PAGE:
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About Inaugural Addresses

Kenneth Janda

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Article II, Section 1 of the U.S. Constitution provides for an executive power in the Office of President. The Constitution does not require a formal ceremony to inaugurate a president, but it does prescribe an oath that must be taken by the president-elect:

Before he enter on the execution of his office, he shall take the following oath or affirmation:-- "I do solemnly swear (or affirm) that I will faithfully execute the office of the President of the United States, and will to the best of my ability preserve, protect and defend the Constitution of the United States."

Before a crowd at Federal Hall in Philadelphia on April 30, 1789, George Washington became the first president to take this oath. Afterward, Washington delivered a short speech, establishing the precedent for inaugural addresses. Soon, presidential inaugurations became ceremonial events, and the speech delivered by the incoming president was studied as a guide to the next administration. [A few presidents gave no inaugural addresses; see below.]

The Constitution had originally specified March 4 as the date by which the president must be chosen, and that became the inauguration date. As more presidential electors were chosen by popular vote in the November election, the outgoing president became known as a "lame duck" in the four that months that separated the choice of a president from his inauguration. The Twentieth Amendment to the Constitution (adopted in 1933) provided that henceforth Congress would convene on January 3 and the presidential term would begin on January 20. On January 20, 1937, Franklin D. Roosevelt was the first president nominated under the terms of the 20th Amendment.

According to Karlyn Kohrs Campbell and Kathleen Hall Jamieson, Deeds Done in Words: Presidential Rhetoric and the Genres of Governance (Chicago: University of Chicago Press, 1990), an Inaugural Address (pp. 14-15) seeks to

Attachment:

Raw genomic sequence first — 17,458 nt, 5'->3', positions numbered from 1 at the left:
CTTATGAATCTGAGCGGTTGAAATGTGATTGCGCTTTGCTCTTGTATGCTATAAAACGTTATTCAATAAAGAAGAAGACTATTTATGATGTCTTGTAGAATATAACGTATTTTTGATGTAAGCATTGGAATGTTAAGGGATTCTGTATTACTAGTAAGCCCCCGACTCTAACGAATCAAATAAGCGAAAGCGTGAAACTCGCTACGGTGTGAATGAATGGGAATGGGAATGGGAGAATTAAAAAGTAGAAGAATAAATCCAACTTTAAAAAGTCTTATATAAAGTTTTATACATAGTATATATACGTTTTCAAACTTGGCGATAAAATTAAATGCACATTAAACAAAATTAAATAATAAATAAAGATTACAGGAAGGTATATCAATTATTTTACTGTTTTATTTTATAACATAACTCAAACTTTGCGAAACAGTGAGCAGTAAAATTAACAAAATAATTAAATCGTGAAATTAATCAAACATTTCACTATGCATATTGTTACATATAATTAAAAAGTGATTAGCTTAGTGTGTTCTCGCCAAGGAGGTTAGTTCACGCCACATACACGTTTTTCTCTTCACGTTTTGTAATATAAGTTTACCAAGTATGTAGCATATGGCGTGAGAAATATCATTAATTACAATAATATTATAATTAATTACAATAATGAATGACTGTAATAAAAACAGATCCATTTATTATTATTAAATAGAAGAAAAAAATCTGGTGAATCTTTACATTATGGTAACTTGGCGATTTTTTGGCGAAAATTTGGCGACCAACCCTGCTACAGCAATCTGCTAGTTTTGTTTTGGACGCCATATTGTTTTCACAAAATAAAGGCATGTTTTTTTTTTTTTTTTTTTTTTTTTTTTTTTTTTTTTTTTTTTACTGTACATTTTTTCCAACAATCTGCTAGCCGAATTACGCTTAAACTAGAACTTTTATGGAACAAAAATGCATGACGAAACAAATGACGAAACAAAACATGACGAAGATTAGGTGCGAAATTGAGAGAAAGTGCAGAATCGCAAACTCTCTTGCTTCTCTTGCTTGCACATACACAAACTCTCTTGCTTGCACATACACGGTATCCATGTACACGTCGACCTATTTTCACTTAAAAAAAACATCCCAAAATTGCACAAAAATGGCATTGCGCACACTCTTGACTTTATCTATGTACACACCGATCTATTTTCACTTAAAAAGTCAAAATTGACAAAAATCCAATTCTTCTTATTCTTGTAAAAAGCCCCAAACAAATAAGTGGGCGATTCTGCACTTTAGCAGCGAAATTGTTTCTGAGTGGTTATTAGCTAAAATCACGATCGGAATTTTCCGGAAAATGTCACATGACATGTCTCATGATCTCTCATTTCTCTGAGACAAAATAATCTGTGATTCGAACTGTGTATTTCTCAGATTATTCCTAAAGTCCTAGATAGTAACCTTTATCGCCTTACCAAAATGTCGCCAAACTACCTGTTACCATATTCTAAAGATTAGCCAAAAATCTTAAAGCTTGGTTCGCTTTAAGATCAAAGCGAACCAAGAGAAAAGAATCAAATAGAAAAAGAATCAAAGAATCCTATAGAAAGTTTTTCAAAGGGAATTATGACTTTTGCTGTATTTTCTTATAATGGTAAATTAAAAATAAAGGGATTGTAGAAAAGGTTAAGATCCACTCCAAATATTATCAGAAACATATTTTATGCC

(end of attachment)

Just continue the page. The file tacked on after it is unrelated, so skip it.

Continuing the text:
• unify the audience by reconstituting its members as the people, who can witness and ratify the ceremony;
  • rehearse communal values drawn from the past;
  • set forth the political principles that will govern the new administration; and
  • demonstrate through enactment that the president appreciates the requirements and limitations of executive functions.

"Finally, each of these ends must be achieved through means appropriate to epideictic* address . . . "

*"A form of rhetoric that praises or blames on ceremonial occasions, invites the audience to evaluate the speaker's performance, recalls the part and speculates about the future while focusing on the present, employs a noble, dignified literary style, and amplifies or rehearses admitted facts." (p. 14)

Five presidents took office simply by taking the Constitutional oath, without an inauguration ceremony. The table below gives their names and the circumstances:

John Tyler-- Vice President John Tyler became President upon William Henry Harrison's death one month after his inauguration. U.S. Circuit Court Judge William Cranch administered the oath to Mr. Tyler at his residence in the Indian Queen Hotel on April 6, 1841.

Millard Fillmore-- Judge William Cranch administered the executive oath of office to Vice President Millard Fillmore on July 10, 1850 in the Hall of the House of Representatives. President Zachary Taylor had died the day before.

Andrew Johnson-- On April 15, 1865, after visiting the wounded and dying President Lincoln in a house across the street from Ford's Theatre, the Vice President returned to his rooms at Kirkwood House. A few hours later he received the Cabinet and Chief Justice Salmon Chase in his rooms to take the executive oath of office.

Chester A. Arthur-- On September 20, 1881, upon the death of President Garfield, Vice President Arthur received a group at his home in New York City to take the oath of office, administered by New York Supreme Court Judge John R. Brady. The next day he again took the oath of office, administered by Chief Justice Morrison Waite, in the Vice President's Office in the Capitol in Washington, D.C.

Gerald R. Ford-- The Minority Leader of the House of Representatives became Vice President upon the resignation of Spiro Agnew, under the process of the 25th Amendment to the Constitution. When President Nixon resigned on August 9, 1974, Vice President Ford took the executive oath of office, administered by Chief Justice Warren Burger, in the East Room of the White House.

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